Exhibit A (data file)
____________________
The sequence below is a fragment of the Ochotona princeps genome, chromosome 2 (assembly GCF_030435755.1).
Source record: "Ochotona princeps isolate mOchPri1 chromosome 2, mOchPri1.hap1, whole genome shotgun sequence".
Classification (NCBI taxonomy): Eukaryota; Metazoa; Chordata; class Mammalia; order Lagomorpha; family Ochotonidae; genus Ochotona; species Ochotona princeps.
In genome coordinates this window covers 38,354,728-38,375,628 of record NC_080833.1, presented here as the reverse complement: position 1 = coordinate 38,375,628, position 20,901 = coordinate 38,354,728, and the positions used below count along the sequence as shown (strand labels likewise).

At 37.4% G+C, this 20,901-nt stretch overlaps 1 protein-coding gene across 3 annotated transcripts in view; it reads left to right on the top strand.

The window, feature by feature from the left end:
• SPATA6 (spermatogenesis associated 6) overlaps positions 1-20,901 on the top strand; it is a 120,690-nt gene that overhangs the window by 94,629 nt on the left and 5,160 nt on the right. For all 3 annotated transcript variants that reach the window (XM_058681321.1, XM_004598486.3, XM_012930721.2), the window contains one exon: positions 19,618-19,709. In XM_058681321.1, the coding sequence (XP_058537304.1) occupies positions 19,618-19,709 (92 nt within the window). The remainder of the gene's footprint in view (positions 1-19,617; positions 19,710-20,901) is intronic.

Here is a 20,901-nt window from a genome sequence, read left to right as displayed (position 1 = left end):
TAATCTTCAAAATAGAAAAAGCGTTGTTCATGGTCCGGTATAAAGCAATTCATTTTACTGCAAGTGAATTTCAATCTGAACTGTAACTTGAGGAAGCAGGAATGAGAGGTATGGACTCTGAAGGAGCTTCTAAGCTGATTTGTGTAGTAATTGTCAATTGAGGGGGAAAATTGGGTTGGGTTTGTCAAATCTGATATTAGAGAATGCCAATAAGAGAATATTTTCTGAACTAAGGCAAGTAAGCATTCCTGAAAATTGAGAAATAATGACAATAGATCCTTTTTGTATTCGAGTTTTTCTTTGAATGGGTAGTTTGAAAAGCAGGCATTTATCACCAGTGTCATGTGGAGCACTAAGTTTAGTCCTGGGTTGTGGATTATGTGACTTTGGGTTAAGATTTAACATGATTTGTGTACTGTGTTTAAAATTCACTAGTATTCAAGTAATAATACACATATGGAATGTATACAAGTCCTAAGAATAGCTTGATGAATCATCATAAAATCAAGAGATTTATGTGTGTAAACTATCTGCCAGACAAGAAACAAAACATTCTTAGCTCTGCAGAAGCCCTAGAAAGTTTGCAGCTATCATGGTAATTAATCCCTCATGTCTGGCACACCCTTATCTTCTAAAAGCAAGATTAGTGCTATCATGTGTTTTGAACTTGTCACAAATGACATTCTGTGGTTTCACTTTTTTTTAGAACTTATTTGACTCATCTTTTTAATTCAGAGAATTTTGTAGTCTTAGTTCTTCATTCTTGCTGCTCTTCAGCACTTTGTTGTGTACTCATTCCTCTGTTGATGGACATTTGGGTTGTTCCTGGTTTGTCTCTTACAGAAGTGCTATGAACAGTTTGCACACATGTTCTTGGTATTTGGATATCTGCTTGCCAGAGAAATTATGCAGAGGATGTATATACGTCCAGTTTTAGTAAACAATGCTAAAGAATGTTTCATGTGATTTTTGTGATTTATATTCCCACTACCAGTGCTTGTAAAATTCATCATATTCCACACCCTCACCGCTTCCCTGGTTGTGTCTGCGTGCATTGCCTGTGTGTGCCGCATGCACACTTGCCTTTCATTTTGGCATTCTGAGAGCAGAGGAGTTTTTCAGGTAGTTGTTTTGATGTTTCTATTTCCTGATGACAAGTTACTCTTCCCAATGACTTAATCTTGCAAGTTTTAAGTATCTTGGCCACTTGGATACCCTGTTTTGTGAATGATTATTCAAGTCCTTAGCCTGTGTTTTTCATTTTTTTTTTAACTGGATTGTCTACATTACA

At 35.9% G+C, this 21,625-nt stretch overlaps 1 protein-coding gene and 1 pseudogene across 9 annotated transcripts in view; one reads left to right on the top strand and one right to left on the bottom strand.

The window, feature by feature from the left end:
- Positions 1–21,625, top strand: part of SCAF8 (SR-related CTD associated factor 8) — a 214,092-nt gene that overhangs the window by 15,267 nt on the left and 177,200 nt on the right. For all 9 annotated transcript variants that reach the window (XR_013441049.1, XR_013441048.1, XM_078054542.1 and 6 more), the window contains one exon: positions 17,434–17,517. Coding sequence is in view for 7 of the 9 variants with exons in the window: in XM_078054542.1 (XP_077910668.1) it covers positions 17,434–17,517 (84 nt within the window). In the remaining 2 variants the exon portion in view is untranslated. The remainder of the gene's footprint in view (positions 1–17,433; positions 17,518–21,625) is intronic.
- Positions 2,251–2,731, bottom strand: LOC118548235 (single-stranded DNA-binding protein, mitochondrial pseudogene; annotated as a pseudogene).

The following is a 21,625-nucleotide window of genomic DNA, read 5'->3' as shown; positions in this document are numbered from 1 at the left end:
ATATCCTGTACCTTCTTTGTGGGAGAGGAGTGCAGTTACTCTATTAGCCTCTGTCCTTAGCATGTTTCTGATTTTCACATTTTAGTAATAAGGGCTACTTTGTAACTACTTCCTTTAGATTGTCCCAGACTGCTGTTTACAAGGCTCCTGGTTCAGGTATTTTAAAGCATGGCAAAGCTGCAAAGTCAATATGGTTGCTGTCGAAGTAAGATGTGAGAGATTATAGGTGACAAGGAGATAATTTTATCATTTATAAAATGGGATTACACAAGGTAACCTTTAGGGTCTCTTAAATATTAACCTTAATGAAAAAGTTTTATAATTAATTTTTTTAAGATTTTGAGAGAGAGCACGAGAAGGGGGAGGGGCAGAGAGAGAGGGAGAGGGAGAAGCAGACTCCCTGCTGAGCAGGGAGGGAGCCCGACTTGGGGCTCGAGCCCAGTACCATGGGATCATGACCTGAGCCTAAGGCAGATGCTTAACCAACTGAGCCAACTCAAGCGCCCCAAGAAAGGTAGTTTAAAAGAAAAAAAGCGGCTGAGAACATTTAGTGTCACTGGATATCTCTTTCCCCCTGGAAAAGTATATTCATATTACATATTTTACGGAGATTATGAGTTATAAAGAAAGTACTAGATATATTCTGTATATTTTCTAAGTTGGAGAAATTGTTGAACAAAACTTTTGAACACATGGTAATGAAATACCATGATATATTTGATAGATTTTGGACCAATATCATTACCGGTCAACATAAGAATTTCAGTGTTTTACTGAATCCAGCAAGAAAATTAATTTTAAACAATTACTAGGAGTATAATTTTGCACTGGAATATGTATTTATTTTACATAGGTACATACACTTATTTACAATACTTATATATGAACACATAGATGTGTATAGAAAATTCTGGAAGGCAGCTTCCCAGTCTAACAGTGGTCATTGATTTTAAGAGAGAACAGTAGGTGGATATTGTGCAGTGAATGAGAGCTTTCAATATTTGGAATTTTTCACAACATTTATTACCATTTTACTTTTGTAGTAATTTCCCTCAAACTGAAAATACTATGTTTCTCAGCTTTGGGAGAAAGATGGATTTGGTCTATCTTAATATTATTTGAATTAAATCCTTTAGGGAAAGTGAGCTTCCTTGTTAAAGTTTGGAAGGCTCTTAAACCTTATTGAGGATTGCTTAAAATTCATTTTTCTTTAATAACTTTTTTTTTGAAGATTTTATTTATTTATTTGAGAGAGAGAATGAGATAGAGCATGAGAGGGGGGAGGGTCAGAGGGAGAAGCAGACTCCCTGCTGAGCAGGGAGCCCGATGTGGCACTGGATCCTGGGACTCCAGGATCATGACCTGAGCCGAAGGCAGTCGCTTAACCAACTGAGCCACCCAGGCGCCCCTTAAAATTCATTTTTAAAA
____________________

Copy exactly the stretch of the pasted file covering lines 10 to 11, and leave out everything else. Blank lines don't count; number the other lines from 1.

At 35.9% G+C, this 21,625-nt stretch overlaps 1 protein-coding gene and 1 pseudogene across 9 annotated transcripts in view; one reads left to right on the top strand and one right to left on the bottom strand.

The window, feature by feature from the left end: